Every day at sunset, a 3-million-bat whirlwind emerges from a cave and floods the night sky of the Calakmul Biosphere Reserve. The cave—El Volcán de los Murciélagos (the Bat Volcano)—hosts at least seven bat species and is a pillar of the region’s ecosystem. Ecologist Rodrigo Medellín Legorreta of the National Autonomous University of Mexico (UNAM), University City, calls it “the most important bat colony of the neotropical region.” But he and other scientists say the bats and other native species could be in jeopardy as a new train makes its way through the Maya rainforest.
The Maya Train, named after the Indigenous people of the Yucatán Peninsula, is a controversial $9.8 billion megaproject that aims to transport more than 40,000 passengers daily across 1500 kilometers of southeastern Mexico. It’s backed by Mexican President Andrés Manuel López Obrador, whose administration says it will boost transportation in the Yucatán Peninsula and bring much-needed development and tourism. The United Nations predicts the train will create almost 1 million new jobs and double economic growth in the region. López Obrador has promised that, like other megaprojects, the train will be finished by the end of 2023.
But many scientists, along with some Maya activists, worry the train and accompanying development will have devastating, irreversible impacts, fragmenting the rainforest, reducing and polluting habitats, and disturbing ancient sites.
“Wherever the train crosses, it will affect the archaeology and rainforest,” says Romel Rubén González Díaz, a Maya activist and coordinator at the Regional Indigenous and Popular Council of Xpujil.
An executive summary of the project’s risks, released by Mexico’s National Council on Science and Technology in 2019, warned of possible damage. It said the train would threaten at least 10 protected natural areas and nearly 1300 archaeological sites, and affect more than 143,000 Indigenous people living along the proposed route, with the rise in tourism potentially worsening pervasive human and drug trafficking.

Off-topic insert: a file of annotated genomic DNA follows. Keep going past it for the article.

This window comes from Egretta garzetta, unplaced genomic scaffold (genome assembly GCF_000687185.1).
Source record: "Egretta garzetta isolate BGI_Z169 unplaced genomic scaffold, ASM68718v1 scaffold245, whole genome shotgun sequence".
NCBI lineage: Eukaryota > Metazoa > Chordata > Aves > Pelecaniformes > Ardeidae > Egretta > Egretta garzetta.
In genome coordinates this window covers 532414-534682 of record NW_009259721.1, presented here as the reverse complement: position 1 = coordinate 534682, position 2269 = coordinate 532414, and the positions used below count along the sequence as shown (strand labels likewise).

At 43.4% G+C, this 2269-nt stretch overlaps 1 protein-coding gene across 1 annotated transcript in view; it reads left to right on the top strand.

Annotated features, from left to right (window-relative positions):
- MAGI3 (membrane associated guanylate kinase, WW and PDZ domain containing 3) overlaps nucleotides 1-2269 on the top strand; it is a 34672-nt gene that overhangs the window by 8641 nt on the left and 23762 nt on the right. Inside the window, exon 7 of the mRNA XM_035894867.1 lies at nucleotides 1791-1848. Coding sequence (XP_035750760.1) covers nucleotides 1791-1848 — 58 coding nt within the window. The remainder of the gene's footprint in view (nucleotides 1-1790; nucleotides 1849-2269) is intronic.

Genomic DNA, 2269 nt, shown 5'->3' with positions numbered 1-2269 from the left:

The full report has still not been published, and track is already being laid. Critics hope there’s still time to shape the train’s second phase of 900 kilometers, which is still on the drawing board, and minimize damage.
In June 2020, amid heated debate, the National Fund for Tourism Development (Fonatur) began to build the train’s first phase, which will transport locals and tourists 635 kilometers from Palenque in Chiapas state, near an ancient Maya city, to Izamal in Yucatán state, a colonial city founded over an ancient Maya settlement (see map, below). The route passes through savanna, mangroves, and rainforest that house thousands of species, many of them endangered, including jaguars, tapirs, scarlet macaws, Yucatán black howler monkeys, and many species of bats.
Fonatur’s scientific advisers note that trains are more environmentally friendly than highways, and almost half the train will run along the route of existing tracks. Decisions about the train “are based on scientific evidence,” says neuroscientist Javier Velázquez Moctezuma, a Fonatur adviser.
But some researchers say the project was poorly planned and rushed. In November 2021, López Obrador issued a presidential decree categorizing the train and other megaprojects as matters of public interest and national security in a move to speed construction and overcome multiple injunctions filed to stop it. And 2 weeks ago, soil instability forced planners to shift the route of phase two. “It would’ve been wise for the planning to be ready many years before,” says Gerardo Ceballos González, a UNAM ecologist who has supervised some of the train’s environmental mitigation plans. “But we have to work with what we have.”
Scientists and Indigenous leaders including González Díaz also contend the environmental analysis to date has been incomplete and superficial. In January 2021, more than 160 academics criticized the Environmental Impact Manifestation (MIA), a report required by law and approved on 30 November 2020, 6 months after construction had begun. They posted a lengthy report claiming the MIA fails to acknowledge the impacts of ecosystem fracture, worsening air quality, noise, vibration, and pollution. The government has not responded to criticism, says Ana Esther Ceceña Martorella, an economist at UNAM’s Institute of Economic Research. “It doesn’t seem like they want to listen.”